We have a new DIY dining table!
I’m really pleased with how it turned out but I have to admit that I feel a bit of a cheat calling this project a DIY dining table as there’s so little to it, that it can barely be classed as a DIY at all.
Basically, it consists of placing a piece of wood on some trestles. Simple, right?
Well, it would have been if I’d not decided that we didn’t need to hire a car to transport the sheet of timber back to our apartment and instead carried it home on the train!
Yep, you heard right – on the train! And, as you can see, Jan wasn’t too impressed.
Now, if you think we’d lost our minds (most passengers on the train seemed to think so), you might possibly be right. In my defense, I didn’t realise that the OSB board was quite as heavy as it was and I totally admit that I’d missed the bit on the website where the weight was stated.
It weighed a whopping 40.43kg!
Let’s just say that carrying it home on the train, over the road and then up four flights of stairs wasn’t the most fun Jan and I have ever had.
Once we’d managed to get the supplies into our apartment the rest of the project was a complete breeze and, even if it can’t really be classed as a DIY project, here’s our guide to making your own DIY dining table.
This is what you will need:
This post contains affiliate links.
- 2x Trestles (we used Oddvald from Ikea)
- 1 x OSB board in the size you want your table to be (ours is 250 x 110cm x 22mm)
- Oil or varnish to seal the surface (we used some of the oil we had left over from our newly sanded and oiled floors)
- Sandpaper (about 40 grit and 120 grit would be ideal)
SHOP OUR DIY ESSENTIALS
This is how to make a DIY dining table:
1. Start by working out the size you want your table to be. This is inevitable the most important step in the process as you’ll have to purchase your supplies accordingly. You could even get your board cut to size at the DIY store!
We’d recommend getting the thickest board possible. The thicker it is, the less it will start to sag in the middle.
2. Position your trestles and place the board on top. Check the board is the size you want it to be.
3. Cut the board to size (if you’ve not had it cut where you purchased it). We used our handy small circular saw to cut a strip off one of the sides.
4. Next, give the OSB board a sand to make sure there are no rough edges or sharp bits on the surface. Start by sanding with 40 grit paper and then when everything is completely smooth give it another sand with 120 grit paper. This will ensure that you’re left with a lovely smooth surface.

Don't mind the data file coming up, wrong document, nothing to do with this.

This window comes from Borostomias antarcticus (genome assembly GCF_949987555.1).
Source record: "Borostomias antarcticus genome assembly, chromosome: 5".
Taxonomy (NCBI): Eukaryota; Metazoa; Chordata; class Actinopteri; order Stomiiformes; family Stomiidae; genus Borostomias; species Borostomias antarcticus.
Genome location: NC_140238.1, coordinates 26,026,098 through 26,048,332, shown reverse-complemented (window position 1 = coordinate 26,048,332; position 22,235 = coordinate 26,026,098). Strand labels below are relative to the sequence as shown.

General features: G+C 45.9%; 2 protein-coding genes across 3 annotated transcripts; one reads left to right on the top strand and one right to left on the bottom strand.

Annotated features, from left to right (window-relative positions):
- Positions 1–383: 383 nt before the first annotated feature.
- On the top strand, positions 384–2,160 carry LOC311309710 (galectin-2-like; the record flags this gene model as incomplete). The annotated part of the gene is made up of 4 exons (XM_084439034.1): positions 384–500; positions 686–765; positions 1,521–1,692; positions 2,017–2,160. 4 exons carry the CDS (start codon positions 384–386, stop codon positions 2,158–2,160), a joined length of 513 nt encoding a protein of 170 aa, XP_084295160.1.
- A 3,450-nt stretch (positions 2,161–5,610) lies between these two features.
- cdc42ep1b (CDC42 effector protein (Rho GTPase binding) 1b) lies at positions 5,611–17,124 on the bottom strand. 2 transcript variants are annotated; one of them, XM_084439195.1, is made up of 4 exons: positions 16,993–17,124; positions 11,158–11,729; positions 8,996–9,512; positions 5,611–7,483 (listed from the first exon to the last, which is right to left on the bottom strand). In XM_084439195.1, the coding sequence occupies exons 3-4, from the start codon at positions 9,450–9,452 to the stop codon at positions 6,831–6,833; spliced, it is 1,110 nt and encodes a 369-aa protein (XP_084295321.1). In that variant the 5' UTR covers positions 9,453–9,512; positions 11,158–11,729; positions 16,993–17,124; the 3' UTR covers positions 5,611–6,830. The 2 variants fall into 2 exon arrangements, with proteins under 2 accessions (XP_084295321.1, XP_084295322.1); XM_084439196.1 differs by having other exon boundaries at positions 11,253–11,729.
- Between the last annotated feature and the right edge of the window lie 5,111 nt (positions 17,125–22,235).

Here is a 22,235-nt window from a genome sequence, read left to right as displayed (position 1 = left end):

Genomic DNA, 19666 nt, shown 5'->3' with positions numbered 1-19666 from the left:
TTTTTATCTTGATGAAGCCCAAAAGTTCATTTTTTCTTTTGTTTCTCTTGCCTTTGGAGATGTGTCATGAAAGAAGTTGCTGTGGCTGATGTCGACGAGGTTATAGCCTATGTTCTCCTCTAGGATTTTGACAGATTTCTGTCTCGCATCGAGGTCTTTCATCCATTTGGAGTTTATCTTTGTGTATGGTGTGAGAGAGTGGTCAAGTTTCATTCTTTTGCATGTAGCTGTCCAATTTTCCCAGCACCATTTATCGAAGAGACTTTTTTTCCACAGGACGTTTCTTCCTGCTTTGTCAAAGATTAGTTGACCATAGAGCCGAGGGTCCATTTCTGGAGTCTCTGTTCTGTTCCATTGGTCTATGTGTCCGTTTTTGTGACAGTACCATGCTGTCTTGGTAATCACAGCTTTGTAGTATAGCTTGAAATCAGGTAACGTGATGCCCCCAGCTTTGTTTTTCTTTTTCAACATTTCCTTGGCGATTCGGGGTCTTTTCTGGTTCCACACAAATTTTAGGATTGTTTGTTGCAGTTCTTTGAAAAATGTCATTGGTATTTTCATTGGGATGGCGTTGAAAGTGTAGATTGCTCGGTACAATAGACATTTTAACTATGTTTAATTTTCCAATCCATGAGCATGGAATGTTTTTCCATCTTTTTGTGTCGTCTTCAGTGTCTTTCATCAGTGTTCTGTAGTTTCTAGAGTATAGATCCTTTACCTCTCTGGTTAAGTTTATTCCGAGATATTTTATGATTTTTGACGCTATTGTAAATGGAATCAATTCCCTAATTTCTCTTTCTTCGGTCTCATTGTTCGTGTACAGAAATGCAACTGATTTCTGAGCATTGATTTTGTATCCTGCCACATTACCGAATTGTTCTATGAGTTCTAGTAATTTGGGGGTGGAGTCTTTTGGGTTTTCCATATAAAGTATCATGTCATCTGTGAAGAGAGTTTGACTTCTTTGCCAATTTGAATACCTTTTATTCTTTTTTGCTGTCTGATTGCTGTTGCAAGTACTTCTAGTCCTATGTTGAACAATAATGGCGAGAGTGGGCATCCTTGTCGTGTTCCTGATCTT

5. The last thing to do is oil or varnish the surface. Because we still had some left over, we applied the same oil we used for our floors. Exactly how you’ll have to apply your finish will depend on what you’re using. In our case, we had to apply 3 coats of oil over the space of a couple of days.
And that was it!
I love the texture of the OSB table top and I’m surprised to say that I even love the more relaxed and thrown together look of the table. It has a kind of loft-style feeling which I think works surprisingly well with rest of our apartment.
Pretty much everything we own feels too small for our fairly large and high rooms and the main reason we decided to change the table was because our previous one looked completely out of proportion with the room.
It may not be the most glamorous of solutions but the size and scale of our new DIY dining table definitely works better in our dining room. It’s also a table I’ll be able to craft and DIY at without feeling guilty if I scratch it.
Ultimately we would like to replace it with a “proper” table but it’s something that’s way down our priority list at the moment.
I hate being wasteful, so when we do finally get round to purchasing a new table I can always use the board to make something else!
- Make sure to sand the edges thoroughly as they’re really rough.
- Don’t forget to sand the underside (at least around the edge) where you’ll be sat. It’s a rough material and you don’t want to end up with splinters!
- Don’t skip varnishing, waxing or oiling the surface. OSB is essentially lots of pressed wood slithers so you really want to seal the surface to avoid any splinters!
Have you ever made your own furniture? Do you love OSB as much as I do? Do you have a favourite piece of furniture in your home? Have you ever transported anything unusual on public transport?